Israel Moves Deep Into Gaza

Pamela Anderson, left, and photographer David LaChappelle arrive to the 6th Annual Hollywood Style Awards on Sunday Oct. 11, 2009, in Los Angeles. AP

Israeli troops targeting small weapons factories moved deep into Gaza City early Sunday, killing 12 local gunmen in exchanges of fire and wounding 67 Palestinians in a large-scale assault just two days before Israel's general election.

Also Sunday, a 7-year-old Palestinian boy was killed and his 6-year-old brother were wounded by army fire while playing near a military outpost on the outskirts of the Rafah refugee camp in southern Gaza, relatives said. The military said no forces were in the area at the time, but that it would continue to look into the incident.

Defense Minister Shaul Mofaz revealed he is not ruling out a reoccupation of the entire Gaza Strip, home to more than 1 million Palestinians.

U.S. Secretary of State Colin Powell said the creation of a "democratic, viable" Palestinian state is possible in 2005 if the Palestinians "clamp down on terrorism." But he said Israel must stop building settlements in the West Bank and Gaza Strip.

"A Palestinian state, when it's created, must be a real state, not a phony state that's diced into a thousand different pieces," Powell said in an address at the annual meeting of the World Economic Forum in Davos, Switzerland.

The Palestinians accused Prime Minister Ariel Sharon of ordering the raid — the deepest into Gaza City in more than two years of fighting — to win more votes.

They said only seven of about 130 shops and businesses destroyed in the raid were metal workshops. The military said troops destroyed more than 100 lathes used for making weapons and several rockets and anti-tank missiles were discovered.

The military said it was completely sealing the West Bank and Gaza Strip for three days to prevent Palestinian militants from sabotaging Tuesday's election. Stringent travel bans have been enforced since the outbreak of fighting in September 2000, and the new restrictions, to take effect Sunday, mean all Palestinians are confined to their towns and unable to enter Israel.

The Gaza City raid began shortly after 10 p.m. Saturday, and ended Sunday morning. After Israeli troops withdrew, about 30,000 Palestinians joined the funeral procession for the 12 gunmen killed in the fighting — the highest death toll in Gaza in five months. Those killed included members of the security forces and various Palestinian militias.

Hospital officials said 67 people, including about 20 civilians, were wounded, 12 critically. It was the bloodiest day in the Gaza Strip since August, when 13 people were killed in an Israeli attack on the southern city of Khan Younis.

"The Israelis will pay a heavy price for every drop of blood shed last night," Abdel Aziz Rantisi, a leader of the Islamic militant group Hamas, said at the funeral. "Our battle will continue until we uproot this Zionist occupation from our holy land, no matter what the sacrifice."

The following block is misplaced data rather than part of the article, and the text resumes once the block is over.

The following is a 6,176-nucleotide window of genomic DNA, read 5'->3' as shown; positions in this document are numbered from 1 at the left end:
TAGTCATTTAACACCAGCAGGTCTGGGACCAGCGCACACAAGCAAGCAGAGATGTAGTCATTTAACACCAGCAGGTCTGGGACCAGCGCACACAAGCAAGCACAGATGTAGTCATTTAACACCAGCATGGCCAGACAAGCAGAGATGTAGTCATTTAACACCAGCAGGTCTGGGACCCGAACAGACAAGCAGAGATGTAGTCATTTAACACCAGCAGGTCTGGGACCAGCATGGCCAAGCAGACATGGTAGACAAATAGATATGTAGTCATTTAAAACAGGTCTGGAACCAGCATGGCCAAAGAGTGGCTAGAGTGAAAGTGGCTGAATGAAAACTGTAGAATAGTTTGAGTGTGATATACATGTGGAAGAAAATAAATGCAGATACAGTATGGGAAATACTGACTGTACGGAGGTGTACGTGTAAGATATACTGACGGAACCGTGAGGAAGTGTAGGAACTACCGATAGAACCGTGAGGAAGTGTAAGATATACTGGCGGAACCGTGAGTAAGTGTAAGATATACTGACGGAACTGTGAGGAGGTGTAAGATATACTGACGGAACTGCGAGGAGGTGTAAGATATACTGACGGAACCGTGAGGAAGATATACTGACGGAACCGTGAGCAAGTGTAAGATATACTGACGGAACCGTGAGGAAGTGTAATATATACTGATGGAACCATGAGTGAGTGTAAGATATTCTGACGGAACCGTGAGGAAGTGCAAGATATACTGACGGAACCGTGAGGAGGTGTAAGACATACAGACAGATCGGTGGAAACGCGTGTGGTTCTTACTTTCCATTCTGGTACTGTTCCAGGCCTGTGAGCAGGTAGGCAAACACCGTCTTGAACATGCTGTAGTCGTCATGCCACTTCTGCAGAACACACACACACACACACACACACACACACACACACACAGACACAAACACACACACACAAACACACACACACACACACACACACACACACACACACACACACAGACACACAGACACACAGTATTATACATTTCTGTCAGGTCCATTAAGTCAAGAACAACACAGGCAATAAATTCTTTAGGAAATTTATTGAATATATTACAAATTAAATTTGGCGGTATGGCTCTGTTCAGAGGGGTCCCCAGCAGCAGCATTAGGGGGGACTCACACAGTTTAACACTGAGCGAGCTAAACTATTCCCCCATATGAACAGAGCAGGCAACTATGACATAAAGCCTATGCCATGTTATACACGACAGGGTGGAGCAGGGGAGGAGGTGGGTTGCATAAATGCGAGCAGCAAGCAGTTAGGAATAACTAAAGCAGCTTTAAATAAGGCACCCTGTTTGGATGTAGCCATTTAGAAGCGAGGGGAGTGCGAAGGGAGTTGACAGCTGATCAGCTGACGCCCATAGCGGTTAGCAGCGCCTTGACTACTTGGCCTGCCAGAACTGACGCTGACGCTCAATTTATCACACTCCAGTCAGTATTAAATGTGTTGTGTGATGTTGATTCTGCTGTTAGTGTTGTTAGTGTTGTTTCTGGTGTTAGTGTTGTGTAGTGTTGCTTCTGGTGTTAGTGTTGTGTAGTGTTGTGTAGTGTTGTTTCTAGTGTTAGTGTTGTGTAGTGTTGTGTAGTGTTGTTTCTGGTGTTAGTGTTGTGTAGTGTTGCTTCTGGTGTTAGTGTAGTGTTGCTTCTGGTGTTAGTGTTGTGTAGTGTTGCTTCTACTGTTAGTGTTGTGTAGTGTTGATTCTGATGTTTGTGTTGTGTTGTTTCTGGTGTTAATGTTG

Hamas and other Palestinian factions are attending Egyptian-sponsored talks in Cairo on halting attacks on Israeli civilians for a year, but chances of reaching agreement appeared slim. Hamas and its smaller sister group, Islamic Jihad, have said they would not agree to a cease-fire.

The Gaza City raid came in response to the firing of crude, short-range Qassam rockets on the Israeli town of Sderot in the southern Negev Desert, near Gaza, on Friday.

Israeli troops later entered the northern Gaza town of Beit Hanoun, the source of the rocket fire. On Sunday morning, nine Israeli tanks took up positions in the town center early.

The Israeli defense minister said that for now his aim was to stop the firing of rockets at Israeli towns, but he was not ruling out reoccupying all of Gaza.

"We need to keep all our options open, including the option of taking over the strip," Mofaz told Israel Radio.

Israel's opposition leader, Amram Mitzna of the center-left Labor party, has said he would order an immediate withdrawal of Israeli soldiers and settlers from Gaza, if elected prime minister. However, Labor is trailing, and Sharon is expected to keep his job, albeit as leader of a relatively unstable right-wing government if Mitzna sticks to a pledge not to join a Sharon-led coalition.

Palestinian Cabinet minister Saeb Erekat said the Gaza raid was driven by Israeli politics. "We believe he wanted to end the election campaign on this note with more Palestinian blood and destruction," he said.

The incursion began with columns of tanks driving into Gaza City from three directions. Tanks stopped only about 300 yards from Palestine Square, which marks the center of the city of about 300,000.

Helicopter gunships fired machine guns at buildings and at crowds in the streets, including gunmen, witnesses and security officials said. Israeli forces also blew up two three-story houses of Hamas militants involved in attacks on Israelis. A missile fired by an Israeli helicopter set a huge fire in an industrial area in eastern Gaza City. The blaze destroyed dozens of shops.

An army officer, identified on Israel Radio only as Lt.-Col. Ron, described a night of door-to-door fighting, much of it in residential neighborhoods, against Palestinians firing automatic weapons and anti-tank missiles.

"It started with sporadic opposition, but when they realized that we were entering in a big way, they started organizing, and we saw in the course of the night they started to organize themselves in a much more orderly way," he told the radio.

In the West Bank, a donkey loaded with explosives blew up near an army checkpoint near Bethlehem but caused no casualties, police said. It was not immediately clear if the animal was meant to explode near the troops or if it was transporting a bomb that exploded prematurely.
  • Jarrett Murphy

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